ASPEN, Colorado Dell Inc Chief Executive Officer Michael Dell said he remains upbeat about emerging markets such as China, its largest market outside the United States, despite "challenges" and a business slowdown.
China, which accounts for about $5 billion of Dell's annual revenue, has for years picked up the slack as personal computer spending waned in developed markets. Now the world's No.2 economy is decelerating also, though its growth still outpaces that of most countries.
"We are bullish on markets like China, India, Brazil," Dell told Reuters in an interview. The company's founder added that it could also count on Africa, which accounts for $1 billion in annual revenue that is expected to grow exponentially.
But "there are some challenges in China," the CEO told executives and investors at the Fortune Brainstorm tech conference in Aspen Colorado. "Emerging markets are a big deal for us."
Asked if he saw a business slowdown in China, he said: "That would be an accurate statement."
Dell's board will meet in September in China, though the CEO would not talk about what else might transpire there. The world's second-largest economy is growing at its slackest pace in more than three years, according to official data released last week.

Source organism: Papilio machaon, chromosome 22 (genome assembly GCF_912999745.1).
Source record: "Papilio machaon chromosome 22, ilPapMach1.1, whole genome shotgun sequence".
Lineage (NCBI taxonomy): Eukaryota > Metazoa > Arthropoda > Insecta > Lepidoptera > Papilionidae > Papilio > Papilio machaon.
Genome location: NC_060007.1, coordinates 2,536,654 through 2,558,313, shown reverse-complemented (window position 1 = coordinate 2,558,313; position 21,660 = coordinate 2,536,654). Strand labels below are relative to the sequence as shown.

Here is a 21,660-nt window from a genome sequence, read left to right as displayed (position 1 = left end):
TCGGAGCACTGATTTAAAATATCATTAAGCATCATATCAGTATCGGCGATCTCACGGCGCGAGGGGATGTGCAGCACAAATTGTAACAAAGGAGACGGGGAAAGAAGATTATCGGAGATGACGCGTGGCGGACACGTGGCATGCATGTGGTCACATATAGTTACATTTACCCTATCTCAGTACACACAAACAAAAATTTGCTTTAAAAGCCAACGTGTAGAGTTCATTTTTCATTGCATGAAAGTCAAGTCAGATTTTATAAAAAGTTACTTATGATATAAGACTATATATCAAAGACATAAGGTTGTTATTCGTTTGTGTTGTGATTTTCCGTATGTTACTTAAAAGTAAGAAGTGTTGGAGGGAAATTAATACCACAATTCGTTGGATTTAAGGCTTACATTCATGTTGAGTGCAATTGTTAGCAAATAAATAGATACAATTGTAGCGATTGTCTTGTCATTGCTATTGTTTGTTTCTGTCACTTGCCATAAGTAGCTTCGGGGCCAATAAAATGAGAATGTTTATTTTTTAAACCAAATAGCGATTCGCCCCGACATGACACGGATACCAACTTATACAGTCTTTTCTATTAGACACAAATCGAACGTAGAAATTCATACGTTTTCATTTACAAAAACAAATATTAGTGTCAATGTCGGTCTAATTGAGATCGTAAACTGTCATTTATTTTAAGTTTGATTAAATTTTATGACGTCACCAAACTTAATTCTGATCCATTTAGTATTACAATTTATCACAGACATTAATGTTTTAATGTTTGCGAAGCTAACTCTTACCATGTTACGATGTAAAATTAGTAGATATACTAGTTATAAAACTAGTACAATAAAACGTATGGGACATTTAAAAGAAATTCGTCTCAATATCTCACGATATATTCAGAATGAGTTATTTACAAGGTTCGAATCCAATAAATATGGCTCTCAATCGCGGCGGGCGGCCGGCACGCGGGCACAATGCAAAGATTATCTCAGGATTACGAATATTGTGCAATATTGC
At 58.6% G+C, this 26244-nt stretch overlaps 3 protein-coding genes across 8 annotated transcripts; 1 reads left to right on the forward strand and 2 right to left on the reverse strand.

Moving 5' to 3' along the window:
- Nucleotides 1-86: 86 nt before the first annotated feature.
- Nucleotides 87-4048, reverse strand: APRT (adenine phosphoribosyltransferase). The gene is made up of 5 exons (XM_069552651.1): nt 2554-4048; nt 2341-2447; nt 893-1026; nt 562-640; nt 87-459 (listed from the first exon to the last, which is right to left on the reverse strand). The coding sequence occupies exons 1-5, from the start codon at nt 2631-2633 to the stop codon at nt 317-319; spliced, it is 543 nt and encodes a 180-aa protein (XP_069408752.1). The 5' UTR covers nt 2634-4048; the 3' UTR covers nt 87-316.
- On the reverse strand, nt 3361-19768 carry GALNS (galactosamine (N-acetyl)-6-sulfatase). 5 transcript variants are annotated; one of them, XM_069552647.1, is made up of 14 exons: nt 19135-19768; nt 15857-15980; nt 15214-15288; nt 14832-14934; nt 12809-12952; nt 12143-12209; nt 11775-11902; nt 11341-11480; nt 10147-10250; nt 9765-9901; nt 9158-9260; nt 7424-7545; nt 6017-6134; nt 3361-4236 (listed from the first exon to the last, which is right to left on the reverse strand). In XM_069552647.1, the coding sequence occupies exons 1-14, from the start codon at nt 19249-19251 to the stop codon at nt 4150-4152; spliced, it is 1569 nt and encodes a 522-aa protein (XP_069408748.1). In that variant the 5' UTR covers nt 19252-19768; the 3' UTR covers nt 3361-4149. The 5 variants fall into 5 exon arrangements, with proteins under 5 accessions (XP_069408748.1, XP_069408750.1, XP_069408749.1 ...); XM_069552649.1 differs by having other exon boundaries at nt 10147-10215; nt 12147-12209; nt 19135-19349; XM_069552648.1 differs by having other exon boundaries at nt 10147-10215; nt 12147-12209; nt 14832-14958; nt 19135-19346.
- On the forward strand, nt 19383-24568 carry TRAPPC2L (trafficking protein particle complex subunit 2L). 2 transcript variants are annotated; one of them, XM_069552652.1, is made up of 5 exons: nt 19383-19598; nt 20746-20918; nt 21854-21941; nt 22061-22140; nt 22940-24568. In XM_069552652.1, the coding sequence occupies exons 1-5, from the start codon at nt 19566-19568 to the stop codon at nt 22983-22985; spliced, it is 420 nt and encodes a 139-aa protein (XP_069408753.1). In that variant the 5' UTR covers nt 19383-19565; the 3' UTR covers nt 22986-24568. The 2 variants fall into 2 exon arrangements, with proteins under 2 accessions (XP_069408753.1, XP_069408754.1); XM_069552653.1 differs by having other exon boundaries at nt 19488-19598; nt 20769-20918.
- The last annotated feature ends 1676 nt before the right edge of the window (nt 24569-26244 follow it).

China and other emerging markets have long been bright spots for Dell, Hewlett-Packard Co and other personal computer makers struggling to sustain growth as smartphones and tablets eat into sales. Europe's crisis is expected to curtail PC-buying further in the second half.
Asia's top economy remains at the forefront of global growth, and its PC market is expected to far outpace that of the worldwide industry.
But in past weeks, corporations such as microprocessor maker Advanced Micro Devices and chip geam producer Applied Materials have warned that growth in the resilient Chinese market too was trending lower.
While the tablet market remains small, demand for the devices is growing much more quickly than for PCs. Shipments of tablets, including Apple's iPad, are expected to grow 90 percent this year, according to IHS iSuppli.
Despite that exponential growth, the CEO wants to stick to a strategy of serving corporate PC customers. That includes developing both hardware and software to meet their needs.
"We continue to see PCs as an important part of our enterprise business. We are very focused on enterprise solutions and PCs are an important part of that," he said.
"We are building a pretty substantial software business."
(Reporting By Poornima Gupta; Editing by Gerald E. McCormick and Richard Chang)